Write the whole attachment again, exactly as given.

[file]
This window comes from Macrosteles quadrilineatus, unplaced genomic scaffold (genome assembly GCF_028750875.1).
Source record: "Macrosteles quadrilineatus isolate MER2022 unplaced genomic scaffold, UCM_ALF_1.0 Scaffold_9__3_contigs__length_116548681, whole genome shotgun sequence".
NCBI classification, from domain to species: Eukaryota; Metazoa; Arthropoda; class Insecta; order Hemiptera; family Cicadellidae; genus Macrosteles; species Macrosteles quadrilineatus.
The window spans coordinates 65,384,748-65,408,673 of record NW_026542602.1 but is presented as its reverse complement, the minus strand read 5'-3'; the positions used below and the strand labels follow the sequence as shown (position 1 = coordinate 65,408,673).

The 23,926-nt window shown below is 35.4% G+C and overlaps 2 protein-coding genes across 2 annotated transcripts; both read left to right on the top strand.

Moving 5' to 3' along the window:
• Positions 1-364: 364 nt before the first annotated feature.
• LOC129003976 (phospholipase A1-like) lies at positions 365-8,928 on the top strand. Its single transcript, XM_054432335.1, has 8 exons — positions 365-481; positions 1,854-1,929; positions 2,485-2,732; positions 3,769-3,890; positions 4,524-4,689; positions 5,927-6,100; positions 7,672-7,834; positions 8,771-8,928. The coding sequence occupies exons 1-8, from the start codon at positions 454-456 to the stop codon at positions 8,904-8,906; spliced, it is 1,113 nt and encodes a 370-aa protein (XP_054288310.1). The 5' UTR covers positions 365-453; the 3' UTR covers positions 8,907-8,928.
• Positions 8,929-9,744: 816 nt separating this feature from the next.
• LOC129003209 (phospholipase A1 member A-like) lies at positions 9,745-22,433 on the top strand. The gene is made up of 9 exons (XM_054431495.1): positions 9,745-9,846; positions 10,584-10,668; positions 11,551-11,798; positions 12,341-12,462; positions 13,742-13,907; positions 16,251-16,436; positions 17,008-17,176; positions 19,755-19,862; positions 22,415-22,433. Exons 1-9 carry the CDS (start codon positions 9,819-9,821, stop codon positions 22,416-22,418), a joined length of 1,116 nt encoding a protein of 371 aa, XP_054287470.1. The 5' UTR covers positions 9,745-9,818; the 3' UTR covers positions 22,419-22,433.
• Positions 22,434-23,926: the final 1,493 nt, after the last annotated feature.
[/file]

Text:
This window comes from Macrosteles quadrilineatus, unplaced genomic scaffold (genome assembly GCF_028750875.1).
Source record: "Macrosteles quadrilineatus isolate MER2022 unplaced genomic scaffold, UCM_ALF_1.0 Scaffold_9__3_contigs__length_116548681, whole genome shotgun sequence".
NCBI classification, from domain to species: Eukaryota; Metazoa; Arthropoda; class Insecta; order Hemiptera; family Cicadellidae; genus Macrosteles; species Macrosteles quadrilineatus.
The window spans coordinates 65,384,748-65,408,673 of record NW_026542602.1 but is presented as its reverse complement, the minus strand read 5'-3'; the positions used below and the strand labels follow the sequence as shown (position 1 = coordinate 65,408,673).

The 23,926-nt window shown below is 35.4% G+C and overlaps 2 protein-coding genes across 2 annotated transcripts; both read left to right on the top strand.

Moving 5' to 3' along the window:
• Positions 1-364: 364 nt before the first annotated feature.
• LOC129003976 (phospholipase A1-like) lies at positions 365-8,928 on the top strand. Its single transcript, XM_054432335.1, has 8 exons — positions 365-481; positions 1,854-1,929; positions 2,485-2,732; positions 3,769-3,890; positions 4,524-4,689; positions 5,927-6,100; positions 7,672-7,834; positions 8,771-8,928. The coding sequence occupies exons 1-8, from the start codon at positions 454-456 to the stop codon at positions 8,904-8,906; spliced, it is 1,113 nt and encodes a 370-aa protein (XP_054288310.1). The 5' UTR covers positions 365-453; the 3' UTR covers positions 8,907-8,928.
• Positions 8,929-9,744: 816 nt separating this feature from the next.
• LOC129003209 (phospholipase A1 member A-like) lies at positions 9,745-22,433 on the top strand. The gene is made up of 9 exons (XM_054431495.1): positions 9,745-9,846; positions 10,584-10,668; positions 11,551-11,798; positions 12,341-12,462; positions 13,742-13,907; positions 16,251-16,436; positions 17,008-17,176; positions 19,755-19,862; positions 22,415-22,433. Exons 1-9 carry the CDS (start codon positions 9,819-9,821, stop codon positions 22,416-22,418), a joined length of 1,116 nt encoding a protein of 371 aa, XP_054287470.1. The 5' UTR covers positions 9,745-9,818; the 3' UTR covers positions 22,419-22,433.
• Positions 22,434-23,926: the final 1,493 nt, after the last annotated feature.